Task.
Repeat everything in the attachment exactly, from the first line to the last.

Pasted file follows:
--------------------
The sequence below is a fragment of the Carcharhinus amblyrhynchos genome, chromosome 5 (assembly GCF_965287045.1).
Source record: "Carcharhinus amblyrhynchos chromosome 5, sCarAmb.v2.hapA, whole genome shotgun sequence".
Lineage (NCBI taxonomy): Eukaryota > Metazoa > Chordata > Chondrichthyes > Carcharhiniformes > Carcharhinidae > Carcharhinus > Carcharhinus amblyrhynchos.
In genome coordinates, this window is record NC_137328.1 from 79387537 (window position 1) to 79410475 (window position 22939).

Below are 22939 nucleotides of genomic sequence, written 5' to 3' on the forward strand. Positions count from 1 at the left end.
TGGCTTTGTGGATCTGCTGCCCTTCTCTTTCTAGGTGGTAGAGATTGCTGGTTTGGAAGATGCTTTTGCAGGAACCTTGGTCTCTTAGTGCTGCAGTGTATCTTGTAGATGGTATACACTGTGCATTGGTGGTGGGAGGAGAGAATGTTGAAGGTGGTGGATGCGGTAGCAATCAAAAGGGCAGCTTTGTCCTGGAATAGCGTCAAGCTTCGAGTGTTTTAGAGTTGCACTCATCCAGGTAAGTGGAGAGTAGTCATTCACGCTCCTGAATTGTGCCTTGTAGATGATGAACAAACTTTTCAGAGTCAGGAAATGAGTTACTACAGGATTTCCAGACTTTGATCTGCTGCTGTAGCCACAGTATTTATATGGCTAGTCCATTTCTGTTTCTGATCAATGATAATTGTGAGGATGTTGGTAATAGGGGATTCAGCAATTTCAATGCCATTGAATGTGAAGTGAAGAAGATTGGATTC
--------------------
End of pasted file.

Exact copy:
The sequence below is a fragment of the Carcharhinus amblyrhynchos genome, chromosome 5 (assembly GCF_965287045.1).
Source record: "Carcharhinus amblyrhynchos chromosome 5, sCarAmb.v2.hapA, whole genome shotgun sequence".
Lineage (NCBI taxonomy): Eukaryota > Metazoa > Chordata > Chondrichthyes > Carcharhiniformes > Carcharhinidae > Carcharhinus > Carcharhinus amblyrhynchos.
In genome coordinates, this window is record NC_137328.1 from 79387537 (window position 1) to 79410475 (window position 22939).

Below are 22939 nucleotides of genomic sequence, written 5' to 3' on the forward strand. Positions count from 1 at the left end.
TGGCTTTGTGGATCTGCTGCCCTTCTCTTTCTAGGTGGTAGAGATTGCTGGTTTGGAAGATGCTTTTGCAGGAACCTTGGTCTCTTAGTGCTGCAGTGTATCTTGTAGATGGTATACACTGTGCATTGGTGGTGGGAGGAGAGAATGTTGAAGGTGGTGGATGCGGTAGCAATCAAAAGGGCAGCTTTGTCCTGGAATAGCGTCAAGCTTCGAGTGTTTTAGAGTTGCACTCATCCAGGTAAGTGGAGAGTAGTCATTCACGCTCCTGAATTGTGCCTTGTAGATGATGAACAAACTTTTCAGAGTCAGGAAATGAGTTACTACAGGATTTCCAGACTTTGATCTGCTGCTGTAGCCACAGTATTTATATGGCTAGTCCATTTCTGTTTCTGATCAATGATAATTGTGAGGATGTTGGTAATAGGGGATTCAGCAATTTCAATGCCATTGAATGTGAAGTGAAGAAGATTGGATTC